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The material on this site is owned by Samuel Penn, and any queries should be directed there. Most of the material on this site is licensed under CC-BY-SA.

blog:20180214_d6_adventure

D6 Adventure

I just finished running a one-off game (over half a dozen sessions) using the D6 Adventure system. Though I've played (and run) plenty of Star Wars D6 in the past, this was the first time I've tried using the D6 system for another setting.

Published by West End Games in 1996, D6 Adventure (along with D6 Fantasy and D6 Space) is a set of rules tailored for a specific genre. Though they share a lot of the core mechanics (roll a number of D6 equal to your skill, try and beat a target number), there are some differences in terms of the names given to attributes and skills. The Adventure rules are aimed at 'contemporary' settings - sometime around the 20th century.

My own game was based on the idea that the PCs were members of German military intelligence (the Abwehr) in 1927 (so prior to Hitler grabbing power, and at the height of the roaring twenties), hunting down a rogue agent who was selling secrets to French communists. It was relatively pulp, and wasn't entirely based in the real world since they soon found some glass tablets that allowed them to see a live map of the surrounding area (including being able to see people moving around, or zooming out to see the whole Earth). A chase from France to Russia and finally Sumatra led them to discovering a way to a post nuclear-war future, and evidence that they were living in a fake world running in a simulation (though they didn't quite understand that part, being from the 1920s). We ended the game with them getting hold of nuclear weapons, and planning a way to ensure Germany didn't lose the next war.

A few things I found useful were Youtube videos of the time period. Since most people were unfamiliar with the period (myself included), it was helpful to stick some videos of the various cities up on the TV (thanks to Chromecast) when they got there, so they had an idea of what they were seeing. I also shared pictures of people and artefacts in this way.

For the system, I had some difficulty balancing the combat system. Players were a lot more effective than I first assumed, so I had to scale up combats a bit towards the end to make them a bit more challenging. I played it far more narrative than I normally would though, so it wasn't too bad. There were some options though we had to 'fix' pretty early on though (+3 to difficulty to get a head shot doing +12 damage, when most guns were rolling 3D6 for damage felt very broken) in order to make things a bit more interesting.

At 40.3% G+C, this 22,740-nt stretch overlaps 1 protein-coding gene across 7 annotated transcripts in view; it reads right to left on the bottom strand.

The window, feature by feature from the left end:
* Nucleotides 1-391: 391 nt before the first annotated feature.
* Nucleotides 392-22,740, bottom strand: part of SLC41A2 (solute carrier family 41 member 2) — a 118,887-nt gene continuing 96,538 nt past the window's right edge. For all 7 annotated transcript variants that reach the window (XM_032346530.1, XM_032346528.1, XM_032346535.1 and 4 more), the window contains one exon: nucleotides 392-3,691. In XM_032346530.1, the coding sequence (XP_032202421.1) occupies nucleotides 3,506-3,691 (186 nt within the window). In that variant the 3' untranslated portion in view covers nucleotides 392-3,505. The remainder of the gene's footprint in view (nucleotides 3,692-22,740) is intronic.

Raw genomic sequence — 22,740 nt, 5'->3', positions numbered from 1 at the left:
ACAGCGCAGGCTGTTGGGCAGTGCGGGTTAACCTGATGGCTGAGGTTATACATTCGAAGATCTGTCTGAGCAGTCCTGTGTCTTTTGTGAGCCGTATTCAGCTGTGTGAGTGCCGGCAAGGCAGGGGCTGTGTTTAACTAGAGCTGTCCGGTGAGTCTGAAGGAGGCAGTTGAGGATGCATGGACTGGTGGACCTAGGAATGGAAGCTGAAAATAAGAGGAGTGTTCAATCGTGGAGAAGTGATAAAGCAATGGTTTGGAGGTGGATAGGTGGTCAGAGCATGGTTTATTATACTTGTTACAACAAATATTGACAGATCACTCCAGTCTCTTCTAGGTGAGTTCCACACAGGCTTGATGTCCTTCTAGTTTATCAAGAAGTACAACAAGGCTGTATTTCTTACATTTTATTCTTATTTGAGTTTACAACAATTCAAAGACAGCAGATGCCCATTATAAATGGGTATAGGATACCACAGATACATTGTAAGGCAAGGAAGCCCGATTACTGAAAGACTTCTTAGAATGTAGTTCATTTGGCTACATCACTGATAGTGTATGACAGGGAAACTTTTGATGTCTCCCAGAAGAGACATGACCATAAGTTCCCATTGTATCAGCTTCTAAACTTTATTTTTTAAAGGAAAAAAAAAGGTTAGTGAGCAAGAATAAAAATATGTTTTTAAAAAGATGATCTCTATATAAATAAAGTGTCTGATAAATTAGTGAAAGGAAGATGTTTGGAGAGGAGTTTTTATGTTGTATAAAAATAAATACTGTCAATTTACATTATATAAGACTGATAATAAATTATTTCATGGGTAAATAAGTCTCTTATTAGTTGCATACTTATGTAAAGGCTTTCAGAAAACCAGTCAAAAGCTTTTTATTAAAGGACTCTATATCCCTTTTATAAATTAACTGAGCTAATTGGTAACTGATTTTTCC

When 2nd edition Star Wars came out, and introduced the wild die, my natural inclination at the time was to ignore it. We tried using it in this game, and personally I wouldn't use the wild die again. Rolling multiple D6 is already sufficiently random that it doesn't need any more, and you lose the consistency of high skill rolls that you got in Star Wars (there's still a chance of rolling 6 1s, but the chance of a really bad (or really good) roll goes down as your skill goes up).

On the whole though the system worked reasonably well. I chose it because I knew the base system, and leaving out the advantages/disadvantages options left a really simple system that was quick to roll up characters for and to play. Everyone seemed happy enough to be willing to use it again, possibly with a few modifications as mentioned above.

As a GM, I felt that the start and end of the game went quite well, though the middle of it dragged a little bit, mostly because I hadn't really figured out what to do with it. I had an idea for how to start things, and I had a vague idea of where things were ending up, but no good idea of how to get from A to Z. Given that it was a one-off game, it was never really meant to be an open sandbox, so was deliberately quite linear in the way it played out (though the PCs were sensible enough in their precautions at various points to sidestep some of the possible complications).

I think D6 is a good enough system that I also wouldn't mind giving it another go at some point, maybe with a setting closer to the present day. I'd definitely need to play with the combat system some more though, to figure out a better balance to add in a bit more danger for the PCs.

blog/20180214_d6_adventure.txt · Last modified: 2018/02/14 19:39 by sam